A new kind of aurora
Finnish amateur astronomers have discovered a new kind of auroras that look like layered clouds or sand dunes. According to TASS, referring to the press service of the University of Helsinki, this phenomenon is supposedly associated with high-altitude atmospheric waves.
“The differences in brightness between the “waves” of these celestial dunes may be due to the existence of similar oscillations in the flows of particles falling to Earth from space, or in the distribution of oxygen atoms in the planet’s atmosphere. We assume that the latter theory is closer to the truth,” said Professor of Helsinki University Minna Palmrot.
Auroras are the product of the interaction of the Earth’s magnetosphere and the solar wind — the plasma stream and charged particles that the Sun directs into space. These particles move along the lines of force of the Earth’s magnetic field, whose “legs” are located at the poles of our planet.
According to Rossiiskaya Gazeta, this phenomenon, which at the moment has been recorded only seven times, has been observed simultaneously in Finland and Sweden. Photographs of the unusual radiance were taken as part of the cooperation of the University of Helsinki with a group of Finnish enthusiasts, which included astronomers, photographers, and ordinary fans of observing the sky, summarizes Naked Science.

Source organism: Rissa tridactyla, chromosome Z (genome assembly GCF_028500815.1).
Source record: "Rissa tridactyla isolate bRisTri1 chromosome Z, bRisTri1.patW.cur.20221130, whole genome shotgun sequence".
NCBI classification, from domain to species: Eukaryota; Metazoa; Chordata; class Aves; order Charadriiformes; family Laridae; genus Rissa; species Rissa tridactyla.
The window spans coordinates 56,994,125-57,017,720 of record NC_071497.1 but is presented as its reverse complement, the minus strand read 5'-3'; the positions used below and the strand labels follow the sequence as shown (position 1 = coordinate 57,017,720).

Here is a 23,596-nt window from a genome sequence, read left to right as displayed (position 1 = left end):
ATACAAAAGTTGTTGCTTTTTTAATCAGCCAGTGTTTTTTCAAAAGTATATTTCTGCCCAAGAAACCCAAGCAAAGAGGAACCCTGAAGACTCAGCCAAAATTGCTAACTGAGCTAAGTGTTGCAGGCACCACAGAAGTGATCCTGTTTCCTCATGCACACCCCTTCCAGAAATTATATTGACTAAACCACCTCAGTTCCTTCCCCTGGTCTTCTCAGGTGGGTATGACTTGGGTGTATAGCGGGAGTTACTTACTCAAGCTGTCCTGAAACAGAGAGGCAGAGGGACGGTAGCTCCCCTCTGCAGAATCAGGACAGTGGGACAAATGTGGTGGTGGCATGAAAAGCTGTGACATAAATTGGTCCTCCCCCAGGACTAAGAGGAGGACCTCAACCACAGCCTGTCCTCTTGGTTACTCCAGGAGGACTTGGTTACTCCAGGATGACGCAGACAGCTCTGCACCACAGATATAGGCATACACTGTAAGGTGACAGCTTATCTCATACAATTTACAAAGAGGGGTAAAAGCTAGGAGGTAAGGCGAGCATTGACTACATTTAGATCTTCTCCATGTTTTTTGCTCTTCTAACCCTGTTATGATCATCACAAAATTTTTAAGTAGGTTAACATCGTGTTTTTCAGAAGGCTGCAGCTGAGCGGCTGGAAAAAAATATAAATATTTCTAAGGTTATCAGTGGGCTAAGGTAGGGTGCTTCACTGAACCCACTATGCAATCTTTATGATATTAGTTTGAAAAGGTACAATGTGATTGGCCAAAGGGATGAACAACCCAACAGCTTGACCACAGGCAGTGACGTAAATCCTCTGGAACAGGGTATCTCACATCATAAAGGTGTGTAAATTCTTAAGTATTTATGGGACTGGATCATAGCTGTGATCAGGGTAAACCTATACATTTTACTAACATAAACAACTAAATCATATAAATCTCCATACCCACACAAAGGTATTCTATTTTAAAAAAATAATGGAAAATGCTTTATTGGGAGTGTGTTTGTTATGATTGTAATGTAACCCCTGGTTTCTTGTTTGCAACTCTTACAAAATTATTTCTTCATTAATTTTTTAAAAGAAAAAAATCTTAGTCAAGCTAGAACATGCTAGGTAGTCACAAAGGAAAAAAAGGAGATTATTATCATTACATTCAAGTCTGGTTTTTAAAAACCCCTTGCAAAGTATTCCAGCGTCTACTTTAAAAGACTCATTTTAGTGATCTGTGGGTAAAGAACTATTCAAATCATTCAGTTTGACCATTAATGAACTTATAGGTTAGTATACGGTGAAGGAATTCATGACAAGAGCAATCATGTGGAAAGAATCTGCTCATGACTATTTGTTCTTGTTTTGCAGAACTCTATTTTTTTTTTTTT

After receiving the pictures, the scientists realized that they had photos of the same unknown phenomenon, but taken from different points of Finland. It turned out that the so-called “dunes” arise at an altitude of about 100 kilometers in the upper part of the third layer of the atmosphere – the mesosphere.
As Professor Palmrot explains, the green color is formed due to excited oxygen, which is probably due to disturbances in the atmosphere, known as internal gravitational waves: these are the same types of ripples that form when a small stone is thrown into a pond. However, in the atmosphere, waves in large numbers often move vertically upward.
Researchers believe that the formation mechanism of such “dunes” can be an event called the mesospheric channel, due to which each particular wave is filtered and bent, which allows it to move horizontally between two layers in the atmosphere.
It should be noted that a similar phenomenon can occur when the temperature of one layer of the atmosphere is slightly higher than both layers above and below it, the authors of the study add.